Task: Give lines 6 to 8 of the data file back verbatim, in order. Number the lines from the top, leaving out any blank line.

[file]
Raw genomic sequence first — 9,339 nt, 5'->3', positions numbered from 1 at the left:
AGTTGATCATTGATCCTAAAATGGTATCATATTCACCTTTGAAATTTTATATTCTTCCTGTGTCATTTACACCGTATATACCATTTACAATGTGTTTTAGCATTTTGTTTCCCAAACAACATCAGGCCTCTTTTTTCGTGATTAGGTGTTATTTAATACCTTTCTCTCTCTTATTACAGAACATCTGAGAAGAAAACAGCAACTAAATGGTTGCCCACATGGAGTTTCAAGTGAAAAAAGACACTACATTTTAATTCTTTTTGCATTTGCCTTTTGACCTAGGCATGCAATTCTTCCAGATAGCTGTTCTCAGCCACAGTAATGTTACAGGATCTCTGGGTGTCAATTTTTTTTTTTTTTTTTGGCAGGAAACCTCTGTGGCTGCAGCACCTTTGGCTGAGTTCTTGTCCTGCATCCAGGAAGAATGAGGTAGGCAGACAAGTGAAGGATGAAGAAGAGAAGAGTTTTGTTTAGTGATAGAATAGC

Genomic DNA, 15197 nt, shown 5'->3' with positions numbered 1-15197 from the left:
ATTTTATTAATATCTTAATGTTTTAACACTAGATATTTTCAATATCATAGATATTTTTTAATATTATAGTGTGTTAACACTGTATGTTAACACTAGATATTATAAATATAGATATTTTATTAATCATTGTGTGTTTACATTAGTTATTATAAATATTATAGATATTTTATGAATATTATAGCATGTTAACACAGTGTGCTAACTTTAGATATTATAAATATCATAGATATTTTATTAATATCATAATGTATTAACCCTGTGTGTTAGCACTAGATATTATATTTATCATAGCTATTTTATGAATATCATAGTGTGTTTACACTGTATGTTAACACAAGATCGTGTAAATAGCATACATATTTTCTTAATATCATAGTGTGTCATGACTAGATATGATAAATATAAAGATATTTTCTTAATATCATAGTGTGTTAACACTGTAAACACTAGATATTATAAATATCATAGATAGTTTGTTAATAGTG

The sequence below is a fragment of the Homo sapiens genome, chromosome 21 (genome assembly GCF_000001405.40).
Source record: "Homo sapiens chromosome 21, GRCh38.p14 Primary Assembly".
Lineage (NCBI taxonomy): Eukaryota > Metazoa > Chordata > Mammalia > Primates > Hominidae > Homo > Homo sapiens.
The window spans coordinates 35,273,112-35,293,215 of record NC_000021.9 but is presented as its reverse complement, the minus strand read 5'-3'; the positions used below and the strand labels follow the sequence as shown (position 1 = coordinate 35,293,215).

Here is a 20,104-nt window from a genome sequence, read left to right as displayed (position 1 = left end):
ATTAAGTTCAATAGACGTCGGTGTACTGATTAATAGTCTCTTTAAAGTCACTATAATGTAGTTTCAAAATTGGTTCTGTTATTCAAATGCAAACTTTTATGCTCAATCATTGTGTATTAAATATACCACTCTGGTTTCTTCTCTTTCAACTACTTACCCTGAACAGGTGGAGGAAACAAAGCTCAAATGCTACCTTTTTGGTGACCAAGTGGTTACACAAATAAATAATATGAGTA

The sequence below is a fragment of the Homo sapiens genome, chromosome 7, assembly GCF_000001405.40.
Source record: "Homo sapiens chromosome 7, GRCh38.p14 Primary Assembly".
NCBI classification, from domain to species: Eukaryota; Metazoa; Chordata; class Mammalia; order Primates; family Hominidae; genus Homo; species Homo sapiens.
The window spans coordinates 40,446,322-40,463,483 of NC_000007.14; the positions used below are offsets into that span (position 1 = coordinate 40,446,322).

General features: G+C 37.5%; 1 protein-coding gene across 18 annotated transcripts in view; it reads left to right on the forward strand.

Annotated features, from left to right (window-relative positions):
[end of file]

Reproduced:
Source record: "Homo sapiens chromosome 21, GRCh38.p14 Primary Assembly".
Lineage (NCBI taxonomy): Eukaryota > Metazoa > Chordata > Mammalia > Primates > Hominidae > Homo > Homo sapiens.
The window spans coordinates 35,273,112-35,293,215 of record NC_000021.9 but is presented as its reverse complement, the minus strand read 5'-3'; the positions used below and the strand labels follow the sequence as shown (position 1 = coordinate 35,293,215).